The turning point for Lamborghini came in 1998, when Audi bought the company. The automaker finally had enough resources to develop a more refined industrial plan, while gaining access to new components and technology. The new owners also saw the Diablo as a product worth keeping and further developed. This led to the birth of the second series of the Diablo, designed in the brand’s new Centro Stile. Even faster and more powerful than ever thanks to the bigger V12 6.0-liter engine, it also showcased more luxurious finishes and increased reliability during daily driving, resulting from rigorous quality control during design, testing, and production.

The mechanics of the Diablo, though refined, were originally still considered traditional. The setup consisted of a rear longitudinal engine with four chain-driven camshafts, electronic fuel injection, rear-wheel drive and mechanical transmission. Power steering arrived only in 1993 and the electronics were there only to manage the engine. The Diablo VT, Lamborghini’s first four-wheel drive super sports car, was presented in 1993 to become the benchmark in terms of roadholding and driving safety in any condition.

VT stands for Viscous Traction, where the torque transfer from the rear axle to the forecarriage is done via viscous coupling. With this system, the VT is normally a rear-wheel drive vehicle with up to 20% transfer to the front wheels only if the rear wheels slip via a viscous coupling and a propeller shaft connected to the front differential. The VT also introduced another innovation for Lamborghini: electronically controlled suspension, with five preset operation programs to choose from.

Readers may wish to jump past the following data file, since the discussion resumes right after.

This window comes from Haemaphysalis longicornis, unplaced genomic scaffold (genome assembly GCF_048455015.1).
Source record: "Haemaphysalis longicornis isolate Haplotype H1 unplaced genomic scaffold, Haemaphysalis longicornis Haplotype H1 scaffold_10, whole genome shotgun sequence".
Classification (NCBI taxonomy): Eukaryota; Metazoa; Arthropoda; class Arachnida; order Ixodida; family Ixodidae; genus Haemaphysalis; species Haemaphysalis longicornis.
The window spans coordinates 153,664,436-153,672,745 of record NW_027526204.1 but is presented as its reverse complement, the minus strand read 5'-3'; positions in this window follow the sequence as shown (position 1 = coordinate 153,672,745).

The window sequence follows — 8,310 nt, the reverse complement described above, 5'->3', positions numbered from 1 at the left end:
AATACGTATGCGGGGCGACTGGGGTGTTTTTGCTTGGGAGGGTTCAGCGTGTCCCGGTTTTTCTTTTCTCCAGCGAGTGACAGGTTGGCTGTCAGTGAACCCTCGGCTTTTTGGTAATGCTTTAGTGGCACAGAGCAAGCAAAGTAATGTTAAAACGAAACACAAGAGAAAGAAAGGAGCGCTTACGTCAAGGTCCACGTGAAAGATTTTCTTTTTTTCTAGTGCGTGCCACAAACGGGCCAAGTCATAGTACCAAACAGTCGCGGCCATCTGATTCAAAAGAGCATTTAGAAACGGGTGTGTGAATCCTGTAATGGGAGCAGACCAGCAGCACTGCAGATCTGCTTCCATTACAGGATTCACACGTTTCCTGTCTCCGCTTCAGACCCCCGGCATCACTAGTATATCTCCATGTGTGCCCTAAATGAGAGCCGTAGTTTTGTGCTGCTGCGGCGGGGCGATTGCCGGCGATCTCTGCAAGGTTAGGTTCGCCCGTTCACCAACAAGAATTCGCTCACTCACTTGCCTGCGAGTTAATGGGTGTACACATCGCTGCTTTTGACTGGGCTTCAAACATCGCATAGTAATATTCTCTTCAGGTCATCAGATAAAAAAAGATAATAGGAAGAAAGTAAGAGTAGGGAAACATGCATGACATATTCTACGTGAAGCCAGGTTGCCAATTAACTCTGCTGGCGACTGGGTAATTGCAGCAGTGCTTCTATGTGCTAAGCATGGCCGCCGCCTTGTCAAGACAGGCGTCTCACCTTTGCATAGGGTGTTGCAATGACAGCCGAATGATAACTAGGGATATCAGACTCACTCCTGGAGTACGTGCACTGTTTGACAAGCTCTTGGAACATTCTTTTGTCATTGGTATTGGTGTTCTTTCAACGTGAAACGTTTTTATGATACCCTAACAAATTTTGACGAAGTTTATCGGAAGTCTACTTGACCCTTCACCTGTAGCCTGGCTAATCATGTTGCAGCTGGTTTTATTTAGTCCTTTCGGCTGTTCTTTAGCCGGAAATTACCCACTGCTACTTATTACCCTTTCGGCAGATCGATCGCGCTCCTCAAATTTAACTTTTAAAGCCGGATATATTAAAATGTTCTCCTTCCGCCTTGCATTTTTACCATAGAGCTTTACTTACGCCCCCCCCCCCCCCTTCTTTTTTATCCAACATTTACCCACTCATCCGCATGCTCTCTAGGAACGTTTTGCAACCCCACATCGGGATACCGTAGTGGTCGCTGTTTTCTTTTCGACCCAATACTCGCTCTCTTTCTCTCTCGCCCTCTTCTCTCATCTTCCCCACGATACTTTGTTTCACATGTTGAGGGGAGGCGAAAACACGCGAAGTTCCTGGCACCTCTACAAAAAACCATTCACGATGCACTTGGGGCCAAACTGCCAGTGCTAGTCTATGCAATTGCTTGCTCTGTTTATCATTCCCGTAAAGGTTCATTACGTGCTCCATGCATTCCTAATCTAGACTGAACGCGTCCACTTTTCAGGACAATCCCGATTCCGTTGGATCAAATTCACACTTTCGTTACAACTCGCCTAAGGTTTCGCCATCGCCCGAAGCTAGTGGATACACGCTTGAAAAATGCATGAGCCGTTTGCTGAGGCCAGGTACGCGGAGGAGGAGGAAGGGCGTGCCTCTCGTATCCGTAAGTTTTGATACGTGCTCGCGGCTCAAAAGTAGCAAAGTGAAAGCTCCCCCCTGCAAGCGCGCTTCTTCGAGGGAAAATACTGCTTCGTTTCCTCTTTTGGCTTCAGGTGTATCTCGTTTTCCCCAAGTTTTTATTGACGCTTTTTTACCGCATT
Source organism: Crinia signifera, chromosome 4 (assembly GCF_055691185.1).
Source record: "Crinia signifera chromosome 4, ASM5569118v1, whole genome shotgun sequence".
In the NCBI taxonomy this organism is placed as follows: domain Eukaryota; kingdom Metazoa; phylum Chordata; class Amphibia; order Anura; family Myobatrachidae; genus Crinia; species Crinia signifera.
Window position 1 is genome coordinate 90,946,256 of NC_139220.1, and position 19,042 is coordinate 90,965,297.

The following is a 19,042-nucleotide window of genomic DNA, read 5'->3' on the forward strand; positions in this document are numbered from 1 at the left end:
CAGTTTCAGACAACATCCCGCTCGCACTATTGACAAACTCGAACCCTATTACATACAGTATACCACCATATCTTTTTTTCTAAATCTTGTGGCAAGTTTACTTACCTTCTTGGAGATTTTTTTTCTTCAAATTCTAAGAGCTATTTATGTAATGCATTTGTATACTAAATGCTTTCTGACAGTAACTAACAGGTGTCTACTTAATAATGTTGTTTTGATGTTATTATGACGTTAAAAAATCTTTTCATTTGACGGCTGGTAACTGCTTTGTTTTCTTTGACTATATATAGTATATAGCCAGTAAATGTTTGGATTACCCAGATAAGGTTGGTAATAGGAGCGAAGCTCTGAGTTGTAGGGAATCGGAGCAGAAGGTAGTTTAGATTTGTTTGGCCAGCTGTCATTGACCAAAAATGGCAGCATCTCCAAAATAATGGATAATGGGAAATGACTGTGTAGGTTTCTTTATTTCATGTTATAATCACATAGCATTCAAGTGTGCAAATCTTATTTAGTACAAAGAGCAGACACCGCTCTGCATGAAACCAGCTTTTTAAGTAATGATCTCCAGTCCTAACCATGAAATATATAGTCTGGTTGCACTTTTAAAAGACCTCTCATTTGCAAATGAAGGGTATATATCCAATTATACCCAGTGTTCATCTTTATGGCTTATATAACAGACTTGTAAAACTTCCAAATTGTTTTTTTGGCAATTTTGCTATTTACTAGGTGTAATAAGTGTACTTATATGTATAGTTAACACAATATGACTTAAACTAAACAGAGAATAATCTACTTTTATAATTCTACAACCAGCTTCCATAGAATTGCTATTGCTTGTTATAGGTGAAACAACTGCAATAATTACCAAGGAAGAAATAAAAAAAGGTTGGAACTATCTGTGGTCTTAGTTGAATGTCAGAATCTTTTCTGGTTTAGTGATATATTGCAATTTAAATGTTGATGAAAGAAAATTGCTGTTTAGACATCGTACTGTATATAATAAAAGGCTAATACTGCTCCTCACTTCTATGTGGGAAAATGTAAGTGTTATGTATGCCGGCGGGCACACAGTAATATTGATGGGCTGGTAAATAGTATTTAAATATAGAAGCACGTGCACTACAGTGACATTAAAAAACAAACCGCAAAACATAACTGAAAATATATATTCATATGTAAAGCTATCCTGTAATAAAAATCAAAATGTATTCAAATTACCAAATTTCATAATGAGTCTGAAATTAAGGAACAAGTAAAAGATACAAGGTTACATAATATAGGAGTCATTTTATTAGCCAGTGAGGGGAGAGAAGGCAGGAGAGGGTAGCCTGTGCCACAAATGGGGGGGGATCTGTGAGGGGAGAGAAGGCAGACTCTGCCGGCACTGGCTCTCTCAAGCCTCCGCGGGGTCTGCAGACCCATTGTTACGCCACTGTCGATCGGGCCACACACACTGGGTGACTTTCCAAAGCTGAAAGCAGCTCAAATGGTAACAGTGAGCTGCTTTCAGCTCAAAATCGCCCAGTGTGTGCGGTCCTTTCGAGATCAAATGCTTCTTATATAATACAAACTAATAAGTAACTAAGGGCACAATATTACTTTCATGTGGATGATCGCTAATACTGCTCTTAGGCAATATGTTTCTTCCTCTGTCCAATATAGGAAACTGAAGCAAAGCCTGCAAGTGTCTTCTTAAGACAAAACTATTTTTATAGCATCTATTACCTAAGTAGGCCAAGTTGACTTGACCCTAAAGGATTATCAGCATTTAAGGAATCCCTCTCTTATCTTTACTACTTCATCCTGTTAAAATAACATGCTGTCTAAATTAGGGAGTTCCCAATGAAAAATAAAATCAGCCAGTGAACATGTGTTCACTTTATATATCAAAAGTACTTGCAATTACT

In December 1995, the Diablo Roadster arrived as the first 12-cylinder open-top Lamborghini. This emboldened the brand to start a tradition in this format. The Diablo Roadster made its debut sporting a carbon fiber Targa top housed over the engine cover when down.

Lamborghini returned to racing with the Diablo through the Super Sport Trophy — later the Super Trofeo — racing championship, where it made its debut in a side race during the 24 Hours of Le Mans in 1996. Thirty-four 550hp Diablo SV-Rs were made for gentlemen drivers competing in one-hour races.

The Diablo also made it to the big screen. One of the most memorable scenes is from the American film Dumb & Dumber starring Jim Carrey, Jeff Daniels, and a red Diablo.

The Lamborghini also appeared in the 2001’s Exit Wounds directed by Andrzej Bartkowiak, with “DMX” Earl Simmons and Anthony Anderson. A 1999 Diablo VT Roadster steals the show in the car showroom scene, bought in cash after an exhilarating engine “rev up.”